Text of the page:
The practice of traditional medicine varies greatly from country to country, depending on how accessible it is and how culturally important it is in each country.

To make traditional medicine safer and more accessible on a broader scale, it is important for policymakers and public health experts to develop standards and share best practices. The WHO summit was a step towards this goal.

WHO also wants to collect data that could serve as the basis for these standards and best practices. In 2023, it will conduct the Global Survey on Traditional Medicine.

As of August, around 55 of the 194 Member States have completed and submitted their data.

Acupuncture – a case study of safety and effectiveness

Some traditional medicine methods, such as acupuncture, have shown consistent and credible benefits and have even begun to be incorporated into mainstream medicine in the United States

However, leaders at the summit stressed the need for further research into the effectiveness and safety of traditional medicine.

Although traditional medicine can have a number of benefits, some treatments pose health risks.

For example, acupuncture is a traditional healing method that involves inserting needles into specific areas of the body to relieve pain.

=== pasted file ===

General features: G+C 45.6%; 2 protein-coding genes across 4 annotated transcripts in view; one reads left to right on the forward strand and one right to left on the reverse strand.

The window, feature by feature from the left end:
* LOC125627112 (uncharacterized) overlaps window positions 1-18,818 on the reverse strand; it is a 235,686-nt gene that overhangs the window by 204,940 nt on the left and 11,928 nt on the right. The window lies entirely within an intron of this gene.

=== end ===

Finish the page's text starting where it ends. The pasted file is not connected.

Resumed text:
But acupuncture can cause infection and injury if the practitioner does not use sterile needles or the needles are inserted incorrectly.

Nevertheless, acupuncture is the most commonly used practice of traditional medicine across countries, with 113 WHO member states recognizing that their citizens practiced acupuncture in 2019.

Interestingly, acupuncture has successfully treated many US military personnel on the battlefield, for example for pain relief. It is easy to use, transportable and does not pose any risk of addiction.

There is also some evidence for the use of traditional medicine, including acupuncture, meditation and yoga, to treat post-traumatic stress disorder.

However, acupuncture practitioners are not trained uniformly in all countries.

To provide guidance on best practice, WHO developed standardized benchmarks for the practice of acupuncture in 2021. The WHO wants to develop similar standards for other forms of traditional medicine.

Interest in traditional medicine is growing among those who have primarily used conventional medicine in the past. More research and concerted efforts to develop safety standards can make traditional medicine accessible to all who seek it.

Written by Ling Zhao, Paul D. Terry. The conversation.

If you care about liver health, please read studies about it Dairy products linked to liver cancer, And Coffee drinkers can halve their risk of liver cancer.

For more information about liver health, see recent studies on a new treatment for fatty liver disease and the results that support it Mediterranean diet could reduce fatty liver disease by half.

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Laura Coffey

Laura Coffey is a Worldtimetodays U.S. News Reporter based in Canada. His focus is on U.S. politics and the environment. He has covered climate change extensively, as well as healthcare and crime. Laura Coffey joined Worldtimetodays in 2023 from the Daily Express and previously worked for Chemist and Druggist and the Jewish Chronicle. He is a graduate of Cambridge University. Languages: English. You can get in touch with me by emailing: